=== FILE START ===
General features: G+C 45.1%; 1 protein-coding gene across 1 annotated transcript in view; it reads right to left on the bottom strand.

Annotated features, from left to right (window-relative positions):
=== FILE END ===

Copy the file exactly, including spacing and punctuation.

General features: G+C 45.1%; 1 protein-coding gene across 1 annotated transcript in view; it reads right to left on the bottom strand.

Annotated features, from left to right (window-relative positions):